As summer winds down and students troop off to school, we found ourselves thinking about the many different types of education found in SFF. One of the most fun aspects of genre is that writers who choose to tell coming-of-age or campus stories have so many more options than writers of realistic fiction—where your litfic author has to choose between, say, high school and college, or public, private, and parochial school, a genre author’s options are a lot cooler. Want to send your characters to boarding school? Why not make it a magical boarding school? A summer internship in an office can make for lackluster reading, but what if you up the stakes by apprenticing your character to aliens… who are fighting a battle to save the universe?
Best of all, these narrative choices allow the characters to learn in a variety of different ways! We’ve gathered some of our favorites into a loosely organized roll call below—let us know which ways of learning are your favorites!
Learning through transformation goes hand-in-hand with a wide swath of genre fiction. Some transformations are temporary disguises–The Once and Future King and The Magicians both transform students into animals. While Merlin’s naturalistic brand of teaching imbues a young King Arthur with a great deal of wisdom, Quentin Coldwater’s journey was decidedly… less useful on that front.
Permanent transformations often lead to an elevation of consciousness, as with Binti’s transformative experience in Nnedi Okorafor’s eponymous novella, or David Bowman’s transformation into the Starchild in 2001. And then there are metaphysical transformations that involve passing one person’s experience to another: Dune Reverend Mothers are imbued with the knowledge of all women who held the position before them; Doctor Who’s melding of the Doctor-Donna seemed to give Donna Noble access to all of the Doctor’s knowledge as a Time Lord (though that proved deadly).
There’s also the less literal “transformations” that come from stepping into someone else’s shoes—stories where monarchs and peasants switch places to learn “how the other half lives.” Death from the Sandman series has her own extreme version of this, becoming human once a year….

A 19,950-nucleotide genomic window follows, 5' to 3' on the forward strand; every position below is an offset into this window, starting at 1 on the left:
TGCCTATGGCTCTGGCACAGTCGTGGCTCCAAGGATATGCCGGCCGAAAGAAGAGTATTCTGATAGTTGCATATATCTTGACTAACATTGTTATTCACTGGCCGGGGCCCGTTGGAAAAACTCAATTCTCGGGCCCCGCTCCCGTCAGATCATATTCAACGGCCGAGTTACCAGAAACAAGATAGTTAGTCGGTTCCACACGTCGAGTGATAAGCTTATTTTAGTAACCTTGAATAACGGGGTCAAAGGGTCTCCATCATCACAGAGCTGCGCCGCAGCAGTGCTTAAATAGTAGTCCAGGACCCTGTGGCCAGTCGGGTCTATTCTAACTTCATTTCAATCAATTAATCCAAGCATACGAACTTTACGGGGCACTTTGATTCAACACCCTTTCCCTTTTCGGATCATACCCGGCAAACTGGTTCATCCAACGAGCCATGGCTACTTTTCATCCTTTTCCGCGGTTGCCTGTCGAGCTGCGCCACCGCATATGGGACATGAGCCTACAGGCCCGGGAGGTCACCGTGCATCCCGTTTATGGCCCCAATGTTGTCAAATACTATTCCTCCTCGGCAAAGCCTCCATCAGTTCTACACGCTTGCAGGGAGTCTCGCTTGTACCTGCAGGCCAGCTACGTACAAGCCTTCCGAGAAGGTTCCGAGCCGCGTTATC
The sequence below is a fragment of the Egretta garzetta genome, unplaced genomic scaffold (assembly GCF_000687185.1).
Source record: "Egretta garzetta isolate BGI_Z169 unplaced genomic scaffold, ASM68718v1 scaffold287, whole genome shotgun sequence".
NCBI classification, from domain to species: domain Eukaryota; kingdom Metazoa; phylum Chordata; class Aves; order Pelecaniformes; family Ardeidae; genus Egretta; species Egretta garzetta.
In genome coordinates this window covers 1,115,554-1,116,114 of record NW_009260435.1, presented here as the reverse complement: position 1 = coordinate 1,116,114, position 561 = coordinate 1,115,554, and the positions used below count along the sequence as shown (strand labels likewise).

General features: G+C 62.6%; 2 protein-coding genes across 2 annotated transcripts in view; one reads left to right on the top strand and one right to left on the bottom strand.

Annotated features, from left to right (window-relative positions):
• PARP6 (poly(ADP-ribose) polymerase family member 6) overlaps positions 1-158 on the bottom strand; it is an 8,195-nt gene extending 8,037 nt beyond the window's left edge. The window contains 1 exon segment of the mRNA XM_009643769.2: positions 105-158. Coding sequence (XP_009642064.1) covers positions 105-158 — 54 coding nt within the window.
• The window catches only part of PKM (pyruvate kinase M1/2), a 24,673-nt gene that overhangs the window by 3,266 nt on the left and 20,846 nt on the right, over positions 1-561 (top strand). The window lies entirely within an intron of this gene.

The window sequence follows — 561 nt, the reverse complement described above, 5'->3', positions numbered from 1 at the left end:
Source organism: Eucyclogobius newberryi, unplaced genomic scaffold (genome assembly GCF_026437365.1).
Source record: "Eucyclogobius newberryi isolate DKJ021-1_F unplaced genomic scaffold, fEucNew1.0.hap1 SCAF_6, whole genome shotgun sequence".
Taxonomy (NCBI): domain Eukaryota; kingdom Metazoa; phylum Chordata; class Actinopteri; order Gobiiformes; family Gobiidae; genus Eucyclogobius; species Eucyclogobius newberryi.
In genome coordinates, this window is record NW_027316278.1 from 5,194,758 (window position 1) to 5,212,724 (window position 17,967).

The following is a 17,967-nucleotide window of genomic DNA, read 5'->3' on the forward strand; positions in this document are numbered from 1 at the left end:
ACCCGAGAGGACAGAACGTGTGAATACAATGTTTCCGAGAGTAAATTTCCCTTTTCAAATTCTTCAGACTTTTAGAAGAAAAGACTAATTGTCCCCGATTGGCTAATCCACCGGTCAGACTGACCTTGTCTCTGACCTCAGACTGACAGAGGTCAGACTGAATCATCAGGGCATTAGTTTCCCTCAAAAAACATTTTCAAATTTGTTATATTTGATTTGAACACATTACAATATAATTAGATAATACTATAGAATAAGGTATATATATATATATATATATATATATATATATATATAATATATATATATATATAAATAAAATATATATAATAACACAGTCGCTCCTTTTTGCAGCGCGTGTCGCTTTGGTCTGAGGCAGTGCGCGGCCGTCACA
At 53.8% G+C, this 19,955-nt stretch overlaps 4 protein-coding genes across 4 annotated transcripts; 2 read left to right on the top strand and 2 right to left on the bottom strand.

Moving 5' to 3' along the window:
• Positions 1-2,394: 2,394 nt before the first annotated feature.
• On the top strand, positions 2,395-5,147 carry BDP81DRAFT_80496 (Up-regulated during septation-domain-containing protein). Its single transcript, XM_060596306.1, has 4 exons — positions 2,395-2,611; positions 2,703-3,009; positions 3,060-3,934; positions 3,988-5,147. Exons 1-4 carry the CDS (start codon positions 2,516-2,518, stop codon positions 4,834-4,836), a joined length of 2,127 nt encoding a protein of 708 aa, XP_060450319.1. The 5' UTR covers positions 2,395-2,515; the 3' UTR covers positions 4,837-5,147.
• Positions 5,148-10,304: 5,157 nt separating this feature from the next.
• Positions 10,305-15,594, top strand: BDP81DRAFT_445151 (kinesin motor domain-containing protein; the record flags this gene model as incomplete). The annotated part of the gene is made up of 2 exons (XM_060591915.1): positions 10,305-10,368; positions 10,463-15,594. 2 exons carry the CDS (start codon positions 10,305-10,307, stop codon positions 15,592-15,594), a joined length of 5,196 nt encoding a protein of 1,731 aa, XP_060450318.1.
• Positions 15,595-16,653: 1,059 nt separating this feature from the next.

- The Once and Future King by T.H. White
- The Magicians trilogy by Lev Grossman
- Binti by Nnedi Okorafor
- 2001: A Space Odyssey by Arthur C. Clarke
- The Sandman by Neil Gaiman
If you lack the access to a library or the time to pore over a book, streamline the process by uploading knowledge straight to your brain! All you need is a willing neural pathway—either through mental conditioning or an actual port drilled into your head—and the necessary information or skills already burned onto some sort of disc. Because that’s all it is—data.
It’s the first pleasant surprise for Neo in The Matrix, once he gets unplugged from the massive simulation that he believed to be his entire existence. “I know kung fu” is one of the film’s most iconic lines, as he learns that his human brain, tricked by the Matrix’s chemicals and cables, can be adapted to fit his needs as a rebel—and within a matter of seconds, to boot.
But a quick educational upload may not always be a good thing. Consider the Actives from Joss Whedon’s Dollhouse: they start out as “Dolls,” blank slates imprinted with entire personalities for use at the discretion of the Rossum Corporation. Though the Dolls are wiped clean at the end of an engagement, they begin developing their own personalities and eventually rebel. As in The Matrix, the former tools of the empire become its enemies, using its technology against it: the Dolls upload various skills onto USB flash drives, which they wear around their necks until they’re needed. Their human brains can’t contain every necessary bit of data—combat skills, languages, intel—all at once without going insane, and they can’t download a new skill without removing another. Whether emotions such as mercy or love are included in that list is up for debate, but at any rate, the tech renders the Dolls both incomplete people and subpar computers.